Wow...what an enjoyable moment. I couldn't deny the satisfaction of finally getting across the 1,000 foot highline without falling. But, after a few moments of excitement, I thought back to what I had been visualizing and the moment of clarity I had before the attempt. I started to shift my excitement to the fact that this line was fun. The weight of sending had been lifted from my shoulders. What a freakin struggle it is to get that feeling out.

After crossing this line, Ryan gave it a go and got across it with 6 falls. It was such a motivating experience all around. The feeling of getting across while enjoying every step and seeing my friend Ryan progress on a line that towers above his personal best.

Breaking barriers weighs on the mind in crazy ways. The real challenge lies in taking yourself off the frontier and realizing that progression is a natural thing. Staying humble on the line and remembering that it's what you love to do is the approach that needs to be had with projects like this. I am so greatful for having learned that while putting everything into this line over the course of 4 weeks. It has been a life-changing project that I will always look back at with pride.

I want to thank Ryan Robinson for being such a huge support with this project and spending so much time out at the gorge with me to work this line. He has been an inspiration with his progression on the line. By the time we derigged the line, he had gotten across it with just 2 falls! We will be rigging it again so that he can enjoy a long walk from anchor to anchor :)

Onward and upward!

-Jerry Miszewski

Line-Specs

Name The Goat
Length 1,003 feet (305.7m)
Sag ~35 feet (10.7m)
Height ~400 feet (120m)
Exposure 400 feet (120m)
Mainline Webbing 7/8" Spider Silk
Mainline Tension 750 lbf (3.4 kN)
Backup Material 1/4" Amsteel Blue
Backup tension ~50 lbs (0.2 kN)

 

Here are some additional pictures of the line:

The full line The full line

 

Retapping 1000 feet Retapping 1000 feet

 

Anchor Shot Anchor Shot

Here is the video of the send, complete with special commentary from Ryan Robinson. Also some footage of the session after getting across.

https://www.youtube.com/watch?v=FZQRhK4ihwA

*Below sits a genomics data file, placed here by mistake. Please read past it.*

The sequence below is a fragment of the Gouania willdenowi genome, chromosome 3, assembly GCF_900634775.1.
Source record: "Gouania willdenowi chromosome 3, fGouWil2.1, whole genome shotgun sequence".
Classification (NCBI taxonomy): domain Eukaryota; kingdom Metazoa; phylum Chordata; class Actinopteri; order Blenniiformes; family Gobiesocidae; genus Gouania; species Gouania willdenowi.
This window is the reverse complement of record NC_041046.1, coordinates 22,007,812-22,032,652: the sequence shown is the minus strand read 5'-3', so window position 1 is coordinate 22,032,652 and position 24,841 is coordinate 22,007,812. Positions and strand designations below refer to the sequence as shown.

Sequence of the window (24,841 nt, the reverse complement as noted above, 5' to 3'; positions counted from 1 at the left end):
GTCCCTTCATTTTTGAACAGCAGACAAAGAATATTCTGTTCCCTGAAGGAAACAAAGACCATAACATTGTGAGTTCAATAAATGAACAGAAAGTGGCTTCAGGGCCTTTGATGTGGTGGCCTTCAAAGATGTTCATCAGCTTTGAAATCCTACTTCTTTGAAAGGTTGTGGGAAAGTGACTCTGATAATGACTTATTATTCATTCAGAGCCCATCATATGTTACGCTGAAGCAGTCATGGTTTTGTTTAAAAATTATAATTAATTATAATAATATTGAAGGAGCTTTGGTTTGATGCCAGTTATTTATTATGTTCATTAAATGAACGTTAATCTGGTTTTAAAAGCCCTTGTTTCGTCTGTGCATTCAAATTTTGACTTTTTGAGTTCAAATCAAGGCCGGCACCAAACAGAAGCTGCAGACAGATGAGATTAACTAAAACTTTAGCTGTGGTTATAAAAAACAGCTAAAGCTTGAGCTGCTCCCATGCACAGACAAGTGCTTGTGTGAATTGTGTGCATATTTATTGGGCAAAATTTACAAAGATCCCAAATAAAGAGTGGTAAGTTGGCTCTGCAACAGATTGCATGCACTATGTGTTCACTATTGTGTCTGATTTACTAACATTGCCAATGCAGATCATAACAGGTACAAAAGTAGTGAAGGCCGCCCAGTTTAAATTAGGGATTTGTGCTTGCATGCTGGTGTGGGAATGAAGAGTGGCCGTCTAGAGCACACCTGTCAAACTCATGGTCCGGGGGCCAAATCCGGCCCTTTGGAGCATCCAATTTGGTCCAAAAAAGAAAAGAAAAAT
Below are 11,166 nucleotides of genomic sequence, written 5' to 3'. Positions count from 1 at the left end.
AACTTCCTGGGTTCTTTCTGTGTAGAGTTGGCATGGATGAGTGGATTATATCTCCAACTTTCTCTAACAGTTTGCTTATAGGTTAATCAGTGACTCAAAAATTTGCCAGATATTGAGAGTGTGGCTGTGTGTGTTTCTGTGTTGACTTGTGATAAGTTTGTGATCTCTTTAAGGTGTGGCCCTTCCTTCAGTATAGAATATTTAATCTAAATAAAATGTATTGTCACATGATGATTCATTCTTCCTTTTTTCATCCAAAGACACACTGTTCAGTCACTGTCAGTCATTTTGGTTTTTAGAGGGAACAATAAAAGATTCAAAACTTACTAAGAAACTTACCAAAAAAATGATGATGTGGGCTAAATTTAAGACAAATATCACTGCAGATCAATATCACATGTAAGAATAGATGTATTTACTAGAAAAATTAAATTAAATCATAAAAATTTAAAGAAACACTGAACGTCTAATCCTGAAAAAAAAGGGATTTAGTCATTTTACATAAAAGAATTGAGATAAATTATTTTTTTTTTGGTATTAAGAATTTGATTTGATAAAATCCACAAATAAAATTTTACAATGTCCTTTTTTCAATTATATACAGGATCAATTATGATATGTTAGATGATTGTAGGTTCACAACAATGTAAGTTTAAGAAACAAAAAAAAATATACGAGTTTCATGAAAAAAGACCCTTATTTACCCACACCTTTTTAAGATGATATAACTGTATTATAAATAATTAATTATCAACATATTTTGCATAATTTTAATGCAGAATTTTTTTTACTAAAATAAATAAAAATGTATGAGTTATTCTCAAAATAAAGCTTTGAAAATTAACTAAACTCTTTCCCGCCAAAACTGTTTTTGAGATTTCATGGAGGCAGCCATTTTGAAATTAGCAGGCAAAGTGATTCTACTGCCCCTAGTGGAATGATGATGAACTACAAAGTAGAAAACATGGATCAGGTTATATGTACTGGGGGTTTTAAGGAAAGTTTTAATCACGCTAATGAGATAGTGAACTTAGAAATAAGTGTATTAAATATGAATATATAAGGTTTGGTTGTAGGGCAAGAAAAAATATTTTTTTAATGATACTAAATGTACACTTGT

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2 thoughts on “1003 feet, A True Mental Barrier”

  • My understanding of amsteel (dyneema) is that it shouldn't be shock loaded as its not designed to take shock loads?

    This combined with the forces involved within the rigging angles resulting in huge forces at each end leave me curious as to your anchors on the back up line.

    Dyneema doesn't like being bent (repeatedly) partly due to its very low melting point (140°c); how do you factor these elements in to your system?

    If you're manufacturing the "silk" from vectran why not make a 1/4" rope from the same material?

    • That is correct. Shockloads are very bad for any high-tech (low-stretch) materials. The way that we mitigate this issue is by using screamers on either anchor. These are slings that are sewn in a way that they start to rip in a controlled manner at a given amount of force. This limits the force on the line and the anchors for the duration of a fall onto the backup, which is when the force peaks would be the highest. After the mass is at rest, the risk of shock-loading is greatly reduced.

      The angles we are dealing with are not such a huge concern. With a walker in the middle of this line, our peak forces were only in the 1,300's lbf. This is with a standing tension of 800 lbf.

      Dyneema is not alone in being susceptible to damage from repeated bending. It does, however, do better than most other high-tech fibers. The radii of the drums we used on the tensioning-side anchor were large enough that this was not a concern.

      The Spider Silk is made from a material known as Vectran. It's quite similar to Dyneema, but has a higher melting temperature. We would have mostly the same concerns if the backup were Vectran rope.